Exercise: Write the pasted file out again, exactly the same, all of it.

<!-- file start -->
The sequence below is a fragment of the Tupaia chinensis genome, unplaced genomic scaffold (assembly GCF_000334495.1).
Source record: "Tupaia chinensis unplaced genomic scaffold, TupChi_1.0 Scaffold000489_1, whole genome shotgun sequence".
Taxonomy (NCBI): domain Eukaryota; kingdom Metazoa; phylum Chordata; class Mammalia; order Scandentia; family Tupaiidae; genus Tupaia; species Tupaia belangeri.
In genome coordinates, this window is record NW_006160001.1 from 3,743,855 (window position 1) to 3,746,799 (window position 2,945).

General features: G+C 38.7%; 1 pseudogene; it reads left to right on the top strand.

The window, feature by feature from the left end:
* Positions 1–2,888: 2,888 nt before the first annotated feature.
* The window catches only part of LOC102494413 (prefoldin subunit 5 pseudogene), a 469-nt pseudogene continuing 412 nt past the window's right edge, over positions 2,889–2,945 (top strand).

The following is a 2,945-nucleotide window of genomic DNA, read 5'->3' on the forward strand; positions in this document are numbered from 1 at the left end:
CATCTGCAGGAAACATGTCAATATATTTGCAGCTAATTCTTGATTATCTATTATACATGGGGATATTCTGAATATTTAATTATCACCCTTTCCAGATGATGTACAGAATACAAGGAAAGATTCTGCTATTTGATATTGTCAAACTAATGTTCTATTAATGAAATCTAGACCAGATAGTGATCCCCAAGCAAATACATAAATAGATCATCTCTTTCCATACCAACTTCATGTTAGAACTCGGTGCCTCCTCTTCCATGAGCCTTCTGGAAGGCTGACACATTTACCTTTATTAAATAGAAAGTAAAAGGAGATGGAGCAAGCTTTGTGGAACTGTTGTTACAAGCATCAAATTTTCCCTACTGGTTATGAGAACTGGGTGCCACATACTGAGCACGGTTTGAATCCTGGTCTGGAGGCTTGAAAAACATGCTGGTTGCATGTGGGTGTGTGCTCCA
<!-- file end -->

The sequence below is a fragment of the Tupaia chinensis genome, unplaced genomic scaffold (assembly GCF_000334495.1).
Source record: "Tupaia chinensis unplaced genomic scaffold, TupChi_1.0 Scaffold000489_1, whole genome shotgun sequence".
Taxonomy (NCBI): domain Eukaryota; kingdom Metazoa; phylum Chordata; class Mammalia; order Scandentia; family Tupaiidae; genus Tupaia; species Tupaia belangeri.
In genome coordinates, this window is record NW_006160001.1 from 3,743,855 (window position 1) to 3,746,799 (window position 2,945).

General features: G+C 38.7%; 1 pseudogene; it reads left to right on the top strand.

The window, feature by feature from the left end:
* Positions 1–2,888: 2,888 nt before the first annotated feature.
* The window catches only part of LOC102494413 (prefoldin subunit 5 pseudogene), a 469-nt pseudogene continuing 412 nt past the window's right edge, over positions 2,889–2,945 (top strand).

The following is a 2,945-nucleotide window of genomic DNA, read 5'->3' on the forward strand; positions in this document are numbered from 1 at the left end:
CATCTGCAGGAAACATGTCAATATATTTGCAGCTAATTCTTGATTATCTATTATACATGGGGATATTCTGAATATTTAATTATCACCCTTTCCAGATGATGTACAGAATACAAGGAAAGATTCTGCTATTTGATATTGTCAAACTAATGTTCTATTAATGAAATCTAGACCAGATAGTGATCCCCAAGCAAATACATAAATAGATCATCTCTTTCCATACCAACTTCATGTTAGAACTCGGTGCCTCCTCTTCCATGAGCCTTCTGGAAGGCTGACACATTTACCTTTATTAAATAGAAAGTAAAAGGAGATGGAGCAAGCTTTGTGGAACTGTTGTTACAAGCATCAAATTTTCCCTACTGGTTATGAGAACTGGGTGCCACATACTGAGCACGGTTTGAATCCTGGTCTGGAGGCTTGAAAAACATGCTGGTTGCATGTGGGTGTGTGCTCCA